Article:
On a conference call with reporters Tuesday, DNC officials made clear that they have no intention of dropping the issue of Mitt Romney's taxes now that he's released returns for the past two years.
"This is a candidate who has based his entire candidacy on his experience in the real economy, therefore we need to know exactly what that experience was at Bain Capital," said Patrick Gaspard, executive director of the DNC. "The returns we have now don't show how he made his fortune there because he's continued to keep those returns secret."
The theme of Romney's secrecy ran throughout the call, which also included Ed Kleinbard, an expert in tax law from the University of Southern California. The message was simple: Romney is refusing to release more of his tax returns because he has something to hide.
Gaspard suggested that Romney might be concealing conflicts of interest that would keep him from governing fairly.
"He's advanced tax policies that benefit people in the same tax brackets that he happens to inhabit," he said of Romney.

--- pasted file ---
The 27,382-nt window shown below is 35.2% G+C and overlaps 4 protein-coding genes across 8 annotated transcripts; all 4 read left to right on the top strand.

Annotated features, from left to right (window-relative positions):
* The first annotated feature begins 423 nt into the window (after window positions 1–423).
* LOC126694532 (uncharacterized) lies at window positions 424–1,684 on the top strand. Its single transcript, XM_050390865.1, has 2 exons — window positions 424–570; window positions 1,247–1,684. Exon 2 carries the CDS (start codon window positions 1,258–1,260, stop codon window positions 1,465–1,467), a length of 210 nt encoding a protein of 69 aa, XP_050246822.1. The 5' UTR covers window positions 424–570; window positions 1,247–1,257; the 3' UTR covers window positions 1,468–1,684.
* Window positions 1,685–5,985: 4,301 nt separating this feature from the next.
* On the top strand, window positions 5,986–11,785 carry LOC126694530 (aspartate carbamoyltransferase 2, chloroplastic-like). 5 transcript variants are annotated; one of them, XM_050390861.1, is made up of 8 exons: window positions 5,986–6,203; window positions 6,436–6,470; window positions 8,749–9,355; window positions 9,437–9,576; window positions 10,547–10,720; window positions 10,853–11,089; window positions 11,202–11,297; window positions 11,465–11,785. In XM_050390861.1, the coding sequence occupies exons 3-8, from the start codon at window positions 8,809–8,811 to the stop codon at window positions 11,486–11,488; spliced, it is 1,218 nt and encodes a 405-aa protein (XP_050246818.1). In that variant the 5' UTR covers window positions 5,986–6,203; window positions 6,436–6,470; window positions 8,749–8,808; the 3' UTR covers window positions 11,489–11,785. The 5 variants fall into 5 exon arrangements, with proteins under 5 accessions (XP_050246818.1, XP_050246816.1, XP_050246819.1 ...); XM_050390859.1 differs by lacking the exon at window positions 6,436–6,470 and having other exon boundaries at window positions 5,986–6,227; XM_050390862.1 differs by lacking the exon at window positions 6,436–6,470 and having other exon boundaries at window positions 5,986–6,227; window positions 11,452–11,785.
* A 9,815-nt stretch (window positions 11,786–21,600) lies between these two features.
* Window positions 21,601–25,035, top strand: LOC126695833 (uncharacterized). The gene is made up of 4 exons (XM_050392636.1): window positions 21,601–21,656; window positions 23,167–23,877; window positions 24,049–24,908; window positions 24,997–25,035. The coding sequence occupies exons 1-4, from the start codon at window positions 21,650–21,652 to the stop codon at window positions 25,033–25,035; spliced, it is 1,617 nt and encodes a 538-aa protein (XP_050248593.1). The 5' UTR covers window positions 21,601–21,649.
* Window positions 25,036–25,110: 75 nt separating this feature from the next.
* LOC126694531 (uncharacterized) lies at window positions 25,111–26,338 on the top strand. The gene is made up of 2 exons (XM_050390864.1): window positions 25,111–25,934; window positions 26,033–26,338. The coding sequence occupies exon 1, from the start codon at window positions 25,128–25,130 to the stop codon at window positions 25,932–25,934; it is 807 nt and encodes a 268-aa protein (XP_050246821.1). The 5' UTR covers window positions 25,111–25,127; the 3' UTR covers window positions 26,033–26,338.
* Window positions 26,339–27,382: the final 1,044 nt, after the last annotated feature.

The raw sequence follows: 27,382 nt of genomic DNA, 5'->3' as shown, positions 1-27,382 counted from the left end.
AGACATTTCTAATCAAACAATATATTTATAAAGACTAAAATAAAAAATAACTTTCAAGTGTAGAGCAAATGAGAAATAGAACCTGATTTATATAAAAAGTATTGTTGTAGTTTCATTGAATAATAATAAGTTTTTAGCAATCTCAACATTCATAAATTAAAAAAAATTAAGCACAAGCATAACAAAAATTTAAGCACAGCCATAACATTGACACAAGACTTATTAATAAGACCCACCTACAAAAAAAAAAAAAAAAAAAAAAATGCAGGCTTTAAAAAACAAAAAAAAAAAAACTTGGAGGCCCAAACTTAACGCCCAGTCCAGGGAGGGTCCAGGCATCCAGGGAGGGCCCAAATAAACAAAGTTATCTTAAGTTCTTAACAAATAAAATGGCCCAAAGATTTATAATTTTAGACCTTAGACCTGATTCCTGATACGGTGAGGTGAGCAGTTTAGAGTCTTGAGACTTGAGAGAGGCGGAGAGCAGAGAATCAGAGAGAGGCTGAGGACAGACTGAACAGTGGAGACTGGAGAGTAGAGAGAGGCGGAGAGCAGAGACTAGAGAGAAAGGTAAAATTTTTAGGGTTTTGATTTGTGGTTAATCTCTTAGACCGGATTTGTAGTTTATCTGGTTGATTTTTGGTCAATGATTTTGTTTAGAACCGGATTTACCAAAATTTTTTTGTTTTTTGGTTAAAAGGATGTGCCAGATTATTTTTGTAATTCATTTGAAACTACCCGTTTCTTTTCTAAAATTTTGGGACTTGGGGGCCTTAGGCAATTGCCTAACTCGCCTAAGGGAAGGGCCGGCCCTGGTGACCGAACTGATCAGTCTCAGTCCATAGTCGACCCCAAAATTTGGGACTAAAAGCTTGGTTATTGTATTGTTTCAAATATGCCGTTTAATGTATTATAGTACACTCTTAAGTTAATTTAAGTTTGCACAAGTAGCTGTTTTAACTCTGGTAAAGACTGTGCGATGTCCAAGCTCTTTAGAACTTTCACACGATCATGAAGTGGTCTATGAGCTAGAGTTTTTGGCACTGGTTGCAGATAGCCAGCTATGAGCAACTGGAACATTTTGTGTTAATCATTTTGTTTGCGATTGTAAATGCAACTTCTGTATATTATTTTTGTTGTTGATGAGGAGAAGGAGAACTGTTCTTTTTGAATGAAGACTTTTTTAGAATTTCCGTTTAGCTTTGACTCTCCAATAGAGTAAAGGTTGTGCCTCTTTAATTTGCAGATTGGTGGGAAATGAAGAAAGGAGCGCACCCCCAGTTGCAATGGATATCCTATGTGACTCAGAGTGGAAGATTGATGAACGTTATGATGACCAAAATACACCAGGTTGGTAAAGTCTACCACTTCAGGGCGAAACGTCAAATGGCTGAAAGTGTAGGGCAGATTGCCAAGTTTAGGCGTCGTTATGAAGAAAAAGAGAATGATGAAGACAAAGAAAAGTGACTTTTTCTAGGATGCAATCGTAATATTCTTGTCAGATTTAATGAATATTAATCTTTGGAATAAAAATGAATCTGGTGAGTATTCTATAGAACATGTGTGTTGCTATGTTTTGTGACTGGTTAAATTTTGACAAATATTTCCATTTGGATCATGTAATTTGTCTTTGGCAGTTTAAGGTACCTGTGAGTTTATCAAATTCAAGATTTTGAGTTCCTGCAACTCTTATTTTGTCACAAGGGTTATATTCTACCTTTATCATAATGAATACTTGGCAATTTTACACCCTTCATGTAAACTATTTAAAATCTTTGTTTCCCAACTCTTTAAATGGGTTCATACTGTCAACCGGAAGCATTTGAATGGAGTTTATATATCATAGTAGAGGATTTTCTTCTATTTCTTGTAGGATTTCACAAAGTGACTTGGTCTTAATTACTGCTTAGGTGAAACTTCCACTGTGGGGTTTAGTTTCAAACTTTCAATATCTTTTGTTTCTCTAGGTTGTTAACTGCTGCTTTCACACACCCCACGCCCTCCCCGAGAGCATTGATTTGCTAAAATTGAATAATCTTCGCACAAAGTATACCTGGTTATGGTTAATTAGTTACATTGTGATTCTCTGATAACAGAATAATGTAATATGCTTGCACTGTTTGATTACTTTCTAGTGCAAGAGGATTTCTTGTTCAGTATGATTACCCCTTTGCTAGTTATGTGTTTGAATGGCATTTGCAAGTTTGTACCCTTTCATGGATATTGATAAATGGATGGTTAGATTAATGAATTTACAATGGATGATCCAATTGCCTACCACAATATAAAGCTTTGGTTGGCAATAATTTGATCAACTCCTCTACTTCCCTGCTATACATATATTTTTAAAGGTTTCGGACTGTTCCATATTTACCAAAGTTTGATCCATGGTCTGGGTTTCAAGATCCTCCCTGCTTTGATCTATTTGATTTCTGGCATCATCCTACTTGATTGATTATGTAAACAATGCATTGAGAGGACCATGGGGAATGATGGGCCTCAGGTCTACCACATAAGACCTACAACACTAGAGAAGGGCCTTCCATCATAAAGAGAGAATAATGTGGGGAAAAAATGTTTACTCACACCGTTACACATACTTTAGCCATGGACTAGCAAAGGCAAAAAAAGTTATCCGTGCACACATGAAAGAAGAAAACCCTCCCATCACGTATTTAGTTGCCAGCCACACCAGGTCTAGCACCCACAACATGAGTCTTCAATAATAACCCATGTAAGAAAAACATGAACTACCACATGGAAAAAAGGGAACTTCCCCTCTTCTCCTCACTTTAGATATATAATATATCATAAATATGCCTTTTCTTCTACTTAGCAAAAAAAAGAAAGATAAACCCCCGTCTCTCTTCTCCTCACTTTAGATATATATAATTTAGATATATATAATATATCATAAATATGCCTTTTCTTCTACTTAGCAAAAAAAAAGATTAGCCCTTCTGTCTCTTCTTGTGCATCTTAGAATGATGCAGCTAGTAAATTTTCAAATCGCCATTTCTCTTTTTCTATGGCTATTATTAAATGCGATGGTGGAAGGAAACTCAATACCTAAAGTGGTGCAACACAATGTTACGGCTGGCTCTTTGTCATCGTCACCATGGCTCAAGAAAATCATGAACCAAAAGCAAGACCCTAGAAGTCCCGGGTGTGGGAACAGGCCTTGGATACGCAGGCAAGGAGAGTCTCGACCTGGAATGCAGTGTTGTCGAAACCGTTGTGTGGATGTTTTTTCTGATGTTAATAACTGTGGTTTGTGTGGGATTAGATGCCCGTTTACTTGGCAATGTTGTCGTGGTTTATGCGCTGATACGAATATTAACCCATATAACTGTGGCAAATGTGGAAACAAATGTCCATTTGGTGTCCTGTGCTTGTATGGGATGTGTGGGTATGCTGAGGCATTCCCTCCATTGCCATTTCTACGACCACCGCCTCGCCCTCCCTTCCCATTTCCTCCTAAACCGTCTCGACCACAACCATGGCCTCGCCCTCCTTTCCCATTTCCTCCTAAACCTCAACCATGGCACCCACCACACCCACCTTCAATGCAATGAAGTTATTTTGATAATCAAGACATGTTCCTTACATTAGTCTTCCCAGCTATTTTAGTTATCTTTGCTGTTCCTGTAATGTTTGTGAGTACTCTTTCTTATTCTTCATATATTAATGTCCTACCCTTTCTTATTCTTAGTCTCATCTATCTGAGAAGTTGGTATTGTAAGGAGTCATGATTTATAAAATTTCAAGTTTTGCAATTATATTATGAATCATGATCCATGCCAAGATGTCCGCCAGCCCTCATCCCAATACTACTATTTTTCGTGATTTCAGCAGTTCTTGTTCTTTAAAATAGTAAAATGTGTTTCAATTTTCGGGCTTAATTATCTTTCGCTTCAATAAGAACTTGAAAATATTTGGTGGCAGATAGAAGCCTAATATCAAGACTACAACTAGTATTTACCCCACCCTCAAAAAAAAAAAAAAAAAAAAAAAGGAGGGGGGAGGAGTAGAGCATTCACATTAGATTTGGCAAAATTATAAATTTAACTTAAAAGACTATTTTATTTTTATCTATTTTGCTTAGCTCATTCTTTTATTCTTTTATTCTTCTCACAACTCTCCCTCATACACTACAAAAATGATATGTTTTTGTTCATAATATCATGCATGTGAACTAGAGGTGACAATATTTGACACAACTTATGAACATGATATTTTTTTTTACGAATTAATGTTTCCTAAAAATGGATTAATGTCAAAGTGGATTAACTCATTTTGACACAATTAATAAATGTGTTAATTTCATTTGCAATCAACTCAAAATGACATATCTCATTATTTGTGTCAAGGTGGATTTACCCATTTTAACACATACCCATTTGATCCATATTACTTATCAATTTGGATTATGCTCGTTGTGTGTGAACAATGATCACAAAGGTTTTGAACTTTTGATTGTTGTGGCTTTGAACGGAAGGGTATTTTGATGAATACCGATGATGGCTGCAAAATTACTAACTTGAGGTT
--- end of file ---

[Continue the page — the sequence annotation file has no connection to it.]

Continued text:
Kleinbard added: "Is this candidate so financially or personally invested in certain tax positions that he cannot separate his own tax-saving strategies with what’s best for the country going forward?"
Additionally, Gaspard said releasing more tax returns -- like the 23 years' worth Romney showed the McCain campaign when he was being vetted for the running mate slot in 2008 -- would crucially shed light on the offshore bank accounts he's kept over the years.
Of course, much of this is conjecture -- Romney's opponents haven't examined his other tax returns, and are left simply guessing as to why he won't disclose them. But as Democrats continue to color Romney as the quintessential greedy capitalist, it's clear they view the tax returns as a winning issue. And they will look for every excuse to keep it alive until he gives his last concession speech.
McKay Coppins is a senior writer for the BuzzFeed News politics team, and the author of The Wilderness, about the battle over the future of the Republican Party.
Contact McKay Coppins at email@example.com.
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